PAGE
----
AMRTP: the way forward in motorcycle education

  • Published
  • By 2nd Lt. AnnMarie Annicelli
  • 7th Bomb Wing Public Affairs
Like most motorcyclists, I thought I was a pretty good rider. I mean, I've taken the Motorcycle Safety Foundation's Basic Rider Course, I've been riding for three years, and I've spent most of my time practicing good motorcycle riding techniques with a veteran rider. I can even admit that I've encountered a few incidents where I had to react intuitively, and luckily, my intuition kept me out of harm's way.

In response to motorcyclists like me, the 317th Airlift Group sent a test group of 10 Airmen to partake in a proposed Advanced Motorcycle Rider Training Program, the first of its kind in the Air Force, at Eagles Canon Raceway, Decatur, Texas, on Aug. 22.

The proposed course consisted of learning the racetrack layout, understanding the proper fit of the gear, trail braking and braking in a curve, negotiating curves, proper body position, fast braking with proper braking technique, the all important apex of a curve, as well as instructor demonstrations and track time.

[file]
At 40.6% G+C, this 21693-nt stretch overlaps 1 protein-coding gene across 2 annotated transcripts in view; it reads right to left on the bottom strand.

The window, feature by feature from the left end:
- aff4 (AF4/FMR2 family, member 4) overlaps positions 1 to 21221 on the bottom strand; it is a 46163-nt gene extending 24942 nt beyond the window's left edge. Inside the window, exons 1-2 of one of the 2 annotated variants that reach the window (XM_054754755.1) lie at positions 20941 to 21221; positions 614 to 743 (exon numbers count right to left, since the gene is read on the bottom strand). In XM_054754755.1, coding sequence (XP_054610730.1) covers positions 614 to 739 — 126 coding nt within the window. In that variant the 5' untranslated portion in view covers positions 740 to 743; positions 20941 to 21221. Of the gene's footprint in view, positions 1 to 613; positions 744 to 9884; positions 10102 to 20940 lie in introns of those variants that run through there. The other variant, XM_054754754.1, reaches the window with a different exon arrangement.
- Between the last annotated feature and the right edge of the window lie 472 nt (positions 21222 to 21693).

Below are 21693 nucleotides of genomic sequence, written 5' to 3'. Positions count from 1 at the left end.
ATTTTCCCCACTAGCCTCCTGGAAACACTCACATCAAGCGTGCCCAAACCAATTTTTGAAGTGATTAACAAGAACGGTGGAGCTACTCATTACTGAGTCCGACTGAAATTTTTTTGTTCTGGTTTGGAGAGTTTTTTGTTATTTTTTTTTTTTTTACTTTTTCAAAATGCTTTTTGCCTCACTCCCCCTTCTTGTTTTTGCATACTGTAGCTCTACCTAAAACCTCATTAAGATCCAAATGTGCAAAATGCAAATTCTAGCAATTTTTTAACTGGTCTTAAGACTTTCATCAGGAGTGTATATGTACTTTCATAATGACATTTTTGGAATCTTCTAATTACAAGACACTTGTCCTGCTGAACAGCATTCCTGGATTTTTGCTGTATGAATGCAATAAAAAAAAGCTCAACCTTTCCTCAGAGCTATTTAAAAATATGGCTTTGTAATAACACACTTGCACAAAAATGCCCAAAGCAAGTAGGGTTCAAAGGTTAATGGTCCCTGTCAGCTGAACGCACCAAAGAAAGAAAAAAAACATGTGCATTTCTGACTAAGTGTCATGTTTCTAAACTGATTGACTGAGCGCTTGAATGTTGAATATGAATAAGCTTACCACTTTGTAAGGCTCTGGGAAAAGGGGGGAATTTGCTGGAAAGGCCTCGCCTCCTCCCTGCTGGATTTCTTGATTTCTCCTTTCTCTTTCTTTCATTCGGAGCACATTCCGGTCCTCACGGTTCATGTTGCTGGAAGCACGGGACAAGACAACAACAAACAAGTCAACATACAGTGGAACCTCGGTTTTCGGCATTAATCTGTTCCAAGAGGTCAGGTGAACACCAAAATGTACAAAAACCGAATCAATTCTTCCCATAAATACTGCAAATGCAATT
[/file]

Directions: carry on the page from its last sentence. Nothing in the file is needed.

However, unlike most trackday organizations where one rides around following a self-proclaimed instructor with no solid curriculum or academic foundation, this course alternated between classroom instruction and discussion, with practical application on the track.

"It's a mixture of academics in a class room setting discussing motorcycle principles and control theory mixed with practical riding drills on a racetrack in a controlled environment where you can take a motorcycle up to speed and use it the same way you would on the highway, but without any of the hazards of traffic, congestion or risks associated with being on a highway," said Capt. Van Blaylock, 40th Airlift Squadron navigator, avid rider and professional road-racer.